Gardening in a Changing Climate

Gardening in a Changing Climate

We have just had the hottest January on record, and the heat looks set to continue. I think all but the hardened sceptics agree that climate change is a reality. And it’s here!Gardening in a Changing Climate

So, is there anything we can do to help moderate the impacts of climate change, both on the planet and on our homes and families? The simple answer is Yes!

Climate change, put simply, is the heating up of the earth because of increased levels of carbon in the atmosphere. This increased carbon is due, in some measure, to the burning of fossil fuels and the cutting down of trees.

So, what we need to do is try and reduce the amount of carbon in the atmosphere. The cheapest and easiest way to remove carbon from the atmosphere is to grow green plants!

Now, I know not everyone has a huge parcel of land in which they can plant a few hundred trees. However, despite what you may have read, trees only remove some of the carbon from the atmosphere. The best way to remove high levels of carbon quickly is to increase the amount of organic matter in your soil, as organic matter is largely made up of carbon.

When you increase the organic matter in your soil you not only remove carbon from the air and into the soil, but you also improve the composition of the soil. This means that plants grow better, the soil stays cooler and retains any water that it receives. And, ultimately, you don’t have to water your garden as frequently.

This won’t just help your garden. It will also help the earth cope better with periods of intense rainfall, which are forecast for many parts of Australia as the climate changes. As long as the soil can absorb the rainfall, and the better it can absorb and keep the water where it’s needed, the less run-off and soil erosion will happen.

So, how do you increase the amount of organic matter in your soil?

The easiest way is to add compost, preferably your own, but any compost will help. Compost is just organic matter such as leaves, grass cuttings, vegetable peelings and such. You can start a compost heap easily without much in the way of materials.

Gardening in a Changing Climate

Add organic matter

I think people have come to believe composting is difficult, smelly and attracts rats or mice. However, a good compost heap is easy. It stops organic matter (i.e. carbon) from going to landfill and gives you great organic matter for your garden.

Still worried about the smell and rats? Why not try a compost tube? Not enough space? Why not investigate Bokachi bins or setting up a neighbourhood compost bin? Ask me if you want some tips on this.

The next way to increase the soil’s organic matter is by adding manure. If you were worried about the smell of compost, you will love this tip! Again, manure doesn’t have to smell bad. Just buy the stuff that has already been aged! Even better, cover your manure with sugar cane mulch, pea straw, straw, lucerne or any other mulches. You won’t smell the manure and you will have done your garden and the planet a huge service! In addition to increasing the organic matter in your soil you will have fed the worms and microbes, which help keep your soil healthy!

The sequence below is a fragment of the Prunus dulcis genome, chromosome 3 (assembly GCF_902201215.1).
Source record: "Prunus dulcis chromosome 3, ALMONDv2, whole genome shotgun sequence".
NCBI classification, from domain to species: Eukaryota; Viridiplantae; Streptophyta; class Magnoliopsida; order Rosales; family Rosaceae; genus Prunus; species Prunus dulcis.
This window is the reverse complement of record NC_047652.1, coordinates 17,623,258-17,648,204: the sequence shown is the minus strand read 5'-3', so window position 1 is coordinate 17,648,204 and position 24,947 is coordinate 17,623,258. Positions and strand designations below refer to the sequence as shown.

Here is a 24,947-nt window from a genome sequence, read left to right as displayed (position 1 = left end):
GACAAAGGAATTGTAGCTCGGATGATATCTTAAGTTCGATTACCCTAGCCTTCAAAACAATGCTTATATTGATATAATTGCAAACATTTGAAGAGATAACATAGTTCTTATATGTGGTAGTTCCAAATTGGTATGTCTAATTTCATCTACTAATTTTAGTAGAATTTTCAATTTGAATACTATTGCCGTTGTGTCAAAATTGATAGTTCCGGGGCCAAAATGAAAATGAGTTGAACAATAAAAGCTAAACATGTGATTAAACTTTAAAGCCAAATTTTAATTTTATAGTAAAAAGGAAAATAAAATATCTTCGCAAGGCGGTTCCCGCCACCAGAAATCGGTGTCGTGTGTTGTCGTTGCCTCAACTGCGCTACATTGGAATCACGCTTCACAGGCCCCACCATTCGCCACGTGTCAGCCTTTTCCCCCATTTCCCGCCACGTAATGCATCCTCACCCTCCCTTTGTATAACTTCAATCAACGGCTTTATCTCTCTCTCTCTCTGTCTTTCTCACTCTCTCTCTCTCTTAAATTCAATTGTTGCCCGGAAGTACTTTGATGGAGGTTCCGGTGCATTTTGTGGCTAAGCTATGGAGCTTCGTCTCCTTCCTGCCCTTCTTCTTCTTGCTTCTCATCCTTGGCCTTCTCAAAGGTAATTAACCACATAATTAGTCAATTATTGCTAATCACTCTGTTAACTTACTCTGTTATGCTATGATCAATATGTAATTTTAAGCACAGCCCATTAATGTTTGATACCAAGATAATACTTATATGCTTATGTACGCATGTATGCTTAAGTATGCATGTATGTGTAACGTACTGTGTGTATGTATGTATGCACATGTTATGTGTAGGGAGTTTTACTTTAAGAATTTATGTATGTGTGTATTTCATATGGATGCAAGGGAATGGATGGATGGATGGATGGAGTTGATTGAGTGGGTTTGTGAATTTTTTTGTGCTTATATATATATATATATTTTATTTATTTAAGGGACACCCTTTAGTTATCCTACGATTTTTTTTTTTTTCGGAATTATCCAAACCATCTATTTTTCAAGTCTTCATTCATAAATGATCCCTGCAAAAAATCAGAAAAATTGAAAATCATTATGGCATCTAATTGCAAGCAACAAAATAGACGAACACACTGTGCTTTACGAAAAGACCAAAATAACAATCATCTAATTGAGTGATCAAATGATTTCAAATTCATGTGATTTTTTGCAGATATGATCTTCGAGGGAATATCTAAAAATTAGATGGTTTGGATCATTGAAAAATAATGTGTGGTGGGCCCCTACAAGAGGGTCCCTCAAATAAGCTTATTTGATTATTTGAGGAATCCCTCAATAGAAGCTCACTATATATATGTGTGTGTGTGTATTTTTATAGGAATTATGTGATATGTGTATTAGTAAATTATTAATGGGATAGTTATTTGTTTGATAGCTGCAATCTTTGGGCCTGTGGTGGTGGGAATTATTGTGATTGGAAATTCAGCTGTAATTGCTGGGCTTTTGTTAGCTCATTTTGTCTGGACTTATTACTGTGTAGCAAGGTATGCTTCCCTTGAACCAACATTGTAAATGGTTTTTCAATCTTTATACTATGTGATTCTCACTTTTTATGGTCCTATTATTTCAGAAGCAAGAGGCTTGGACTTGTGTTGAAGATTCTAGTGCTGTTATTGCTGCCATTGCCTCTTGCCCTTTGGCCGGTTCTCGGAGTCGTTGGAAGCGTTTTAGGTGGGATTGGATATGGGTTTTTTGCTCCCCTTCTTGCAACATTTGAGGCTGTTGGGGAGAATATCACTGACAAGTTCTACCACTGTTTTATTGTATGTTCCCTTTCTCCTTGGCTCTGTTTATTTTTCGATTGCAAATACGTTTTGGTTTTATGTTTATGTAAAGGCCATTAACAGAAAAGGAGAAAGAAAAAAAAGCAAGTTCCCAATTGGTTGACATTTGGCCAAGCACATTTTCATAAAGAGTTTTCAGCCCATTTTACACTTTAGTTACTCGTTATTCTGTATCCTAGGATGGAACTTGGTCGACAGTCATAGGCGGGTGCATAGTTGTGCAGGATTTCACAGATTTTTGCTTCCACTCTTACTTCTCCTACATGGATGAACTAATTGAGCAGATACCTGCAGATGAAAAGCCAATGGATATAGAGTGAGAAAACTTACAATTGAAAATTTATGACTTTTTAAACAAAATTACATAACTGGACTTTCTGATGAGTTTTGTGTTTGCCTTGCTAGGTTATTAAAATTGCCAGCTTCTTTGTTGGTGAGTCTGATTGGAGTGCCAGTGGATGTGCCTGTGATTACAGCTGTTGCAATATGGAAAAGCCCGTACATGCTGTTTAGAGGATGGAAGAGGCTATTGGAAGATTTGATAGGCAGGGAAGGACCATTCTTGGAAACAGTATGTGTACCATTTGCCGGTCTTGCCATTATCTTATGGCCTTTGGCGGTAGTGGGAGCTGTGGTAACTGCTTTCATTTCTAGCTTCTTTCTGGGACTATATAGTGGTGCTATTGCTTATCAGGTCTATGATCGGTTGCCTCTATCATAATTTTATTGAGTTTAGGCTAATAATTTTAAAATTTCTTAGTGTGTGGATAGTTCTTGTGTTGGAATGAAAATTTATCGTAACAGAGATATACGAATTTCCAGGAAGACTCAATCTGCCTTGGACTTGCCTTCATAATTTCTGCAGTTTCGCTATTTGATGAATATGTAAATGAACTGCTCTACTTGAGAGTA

Using ‘Hard’ Mulches

One thing that a lot of people do to try and reduce the amount of work they have to do in the garden is to put large amounts of crushed stone, pavers, brick, or concrete paths around. Sadly this is promoted a lot by some lifestyle programs. While this initially does reduce the work, there is a lot of work involved with blow-vacs to remove leaves etc to keep it looking nice! And these add more fossil fuels into the atmosphere!

Also, pavers, bricks and concrete absorb a lot of the heat from the sun. Therefore they keep your garden hotter during the day in summer. They also continue to release this heat after the sun sets. This means that you have to spend a lot more money on fans and air-conditioners to cool your place down. You can keep your garden (and therefore your home) a lot cooler by surrounding your garden beds with grass or organic mulch.

Gardening in a Changing ClimateFinally, to help plants keep cool as the hot spells increase, look at creating shade and wind protection. Whether this comes from trees and taller plants, or from creating man-made structures is up to you. You can make these protective barriers from simple shade-cloth or you can use them to create works of art that are features in their own right. This way you improve your garden while protecting your plants, fruit and vegetables.

Another trick is to pick any fruit as soon as it ripens. This is so that the fruit doesn’t keep draining water from the plant. Also try planting your fruit and vegetable plants closer together so that create a microclimate and don’t need to be watered so often.

By undertaking any or all of the actions listed above, you can not only reduce your impact on the planet, but you will have gone some way to having a beautiful, productive and useful garden.

Happy gardening 🙂

Rohanne, your Personal Gardening Expert

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